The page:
There is insufficient randomised evidence to be confident of a difference between GHB and placebo, or to determine reliably if GHB is more or less effective than other drugs for the treatment of alcohol withdrawl or the prevention of relapses. The small amount of randomised evidence available suggests that GHB 50mg may be more effective than placebo in the treatment of AWS, and in preventing relapses and craving in previously detoxified alcoholics during the first 3 months of follow-up. This review does not provide evidence in favour or against GHB compared to benzodiazepines and Clomethiazole for treatment of AWS; but, again based on a small amount of randomised evidence, GHB appears better than NTX and Disulfiram in maintaining abstinence and preventing craving in the medium term (3 to 12 months). The review does not provide evidence of a difference in side effects between GHB and benzodiazepines, NTX or Disulfiram. These findings should be considered alongside concerns that have been raised about GHB regarding the risk of developing addiction, and the misuse or abuse of the drug, suggesting to use GHB only under strict medical surveillance.
Plain language summary
Gamma-hydroxybutyrate for treating symptoms associated with alcohol withdrawal and preventing relapses for people who are dependent on alcohol
Excessive long term alcohol consumption can lead to dependence on alcohol. This means that when a person stops drinking suddenly he or she experiences withdrawal symptoms. The main goals for clinical management of alcohol withdrawal are to minimize the severity of symptoms and facilitate entry into a treatment program, so that the person can achieve and maintain abstinence from alcohol. Symptoms of withdrawal range from tremor, nausea, anxiety, restlessness and insomnia to more severe effects such as seizures, hallucinations, agitation and delirium. Progression to coma and cardiac arrest is possible. Medications that are intended to help people who are dependent on alcohol to withdraw from it include benzodiazepines, anticonvulsants and gamma-hydroxybutyrate (GHB). GHB was first available as a health food and body-building supplement, but reports of adverse events led to its withdrawal for that purpose.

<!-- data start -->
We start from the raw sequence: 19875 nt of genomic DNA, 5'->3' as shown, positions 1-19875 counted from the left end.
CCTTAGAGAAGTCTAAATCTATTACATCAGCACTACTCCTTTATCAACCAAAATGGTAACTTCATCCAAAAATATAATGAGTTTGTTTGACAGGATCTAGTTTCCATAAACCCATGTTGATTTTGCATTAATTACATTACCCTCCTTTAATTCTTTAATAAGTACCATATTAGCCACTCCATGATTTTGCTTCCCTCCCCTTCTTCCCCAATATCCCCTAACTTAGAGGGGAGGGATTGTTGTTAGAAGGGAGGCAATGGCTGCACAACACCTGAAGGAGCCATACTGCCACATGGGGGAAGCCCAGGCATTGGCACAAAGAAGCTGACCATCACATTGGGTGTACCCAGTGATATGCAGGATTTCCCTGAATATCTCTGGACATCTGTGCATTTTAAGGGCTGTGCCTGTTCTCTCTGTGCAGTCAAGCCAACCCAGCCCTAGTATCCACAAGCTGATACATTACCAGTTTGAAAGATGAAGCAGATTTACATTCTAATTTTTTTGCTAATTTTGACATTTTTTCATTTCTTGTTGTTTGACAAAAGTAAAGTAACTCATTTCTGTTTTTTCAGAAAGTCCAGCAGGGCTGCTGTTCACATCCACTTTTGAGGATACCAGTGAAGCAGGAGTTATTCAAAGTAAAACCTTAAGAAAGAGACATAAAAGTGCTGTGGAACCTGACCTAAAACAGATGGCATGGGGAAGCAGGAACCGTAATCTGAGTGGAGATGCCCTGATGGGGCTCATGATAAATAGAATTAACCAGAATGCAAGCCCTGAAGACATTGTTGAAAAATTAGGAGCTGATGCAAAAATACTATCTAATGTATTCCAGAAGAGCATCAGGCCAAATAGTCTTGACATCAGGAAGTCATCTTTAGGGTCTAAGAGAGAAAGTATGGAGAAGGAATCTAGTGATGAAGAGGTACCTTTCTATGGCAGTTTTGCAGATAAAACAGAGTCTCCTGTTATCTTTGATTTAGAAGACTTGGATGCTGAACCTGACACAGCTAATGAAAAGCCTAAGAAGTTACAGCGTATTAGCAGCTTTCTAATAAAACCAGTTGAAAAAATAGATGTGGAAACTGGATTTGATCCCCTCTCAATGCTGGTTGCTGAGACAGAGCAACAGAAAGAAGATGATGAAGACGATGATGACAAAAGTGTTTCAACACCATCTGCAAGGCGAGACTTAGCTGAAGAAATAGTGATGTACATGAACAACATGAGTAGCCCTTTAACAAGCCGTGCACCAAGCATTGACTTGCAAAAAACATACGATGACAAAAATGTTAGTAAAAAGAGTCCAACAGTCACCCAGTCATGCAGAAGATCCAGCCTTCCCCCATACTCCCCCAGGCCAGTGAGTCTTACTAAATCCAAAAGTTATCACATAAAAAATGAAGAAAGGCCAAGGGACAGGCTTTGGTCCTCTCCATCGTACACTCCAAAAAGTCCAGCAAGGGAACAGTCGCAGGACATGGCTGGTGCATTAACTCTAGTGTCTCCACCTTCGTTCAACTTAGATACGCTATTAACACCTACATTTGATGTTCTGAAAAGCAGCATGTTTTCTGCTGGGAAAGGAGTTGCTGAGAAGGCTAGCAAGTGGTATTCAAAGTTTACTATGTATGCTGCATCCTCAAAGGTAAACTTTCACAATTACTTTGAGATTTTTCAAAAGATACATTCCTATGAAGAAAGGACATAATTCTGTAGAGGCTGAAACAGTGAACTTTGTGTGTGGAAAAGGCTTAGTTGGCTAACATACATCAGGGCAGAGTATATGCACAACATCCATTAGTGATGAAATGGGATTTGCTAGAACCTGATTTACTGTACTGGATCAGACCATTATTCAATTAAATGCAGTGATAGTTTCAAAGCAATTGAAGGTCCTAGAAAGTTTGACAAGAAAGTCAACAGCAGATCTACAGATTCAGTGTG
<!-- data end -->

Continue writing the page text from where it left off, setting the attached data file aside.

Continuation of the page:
Thirteen randomised controlled trials involving 648 participants were included in this review. Eleven of these were conducted in Italy. However, there is not enough reliable evidence from the research that has been done to date to be confident of a difference between GHB and placebo, or to determine reliably if GHB is more or less effective than other drugs for the treatment of alcohol withdrawl or the prevention of relapses.
Six trials with a total of 286 participants evaluated the effectiveness of GHB in reducing withdrawal syndrome. These compared the drug with a variety of other interventions, making it impossible to use them all in a single analysis. One study suggests that GHB might reduce withdrawal symptoms more than a placebo, but this is based on a very small number of patients. No strong differences were observed between GHB and benzodiazepines or Clomethiazole. In the other comparisons, the differences were not statistically significant.
Seven trials involving 362 participants tested the use of GHB to treat alcohol dependence or prevent relapses if a person was already detoxified (mid-term outcomes). These included several different comparisons, so each analysis was able to include only one or two trials; and the trials were generally small (range 17 to 98 participants). GHB did appear to be better than Naltrexone and Disulfiram in maintaining abstinence and preventing craving, based on two trials and one trial respectively for these comparisons. The most consistently reported side effect of GHB was dizziness and vertigo, with this being more common at higher doses. The findings of this review should be considered alongside concerns that have been raised about GHB regarding the risk of developing addiction, and the misuse or abuse of the drug, suggesting to use GHB only under strict medical surveillance.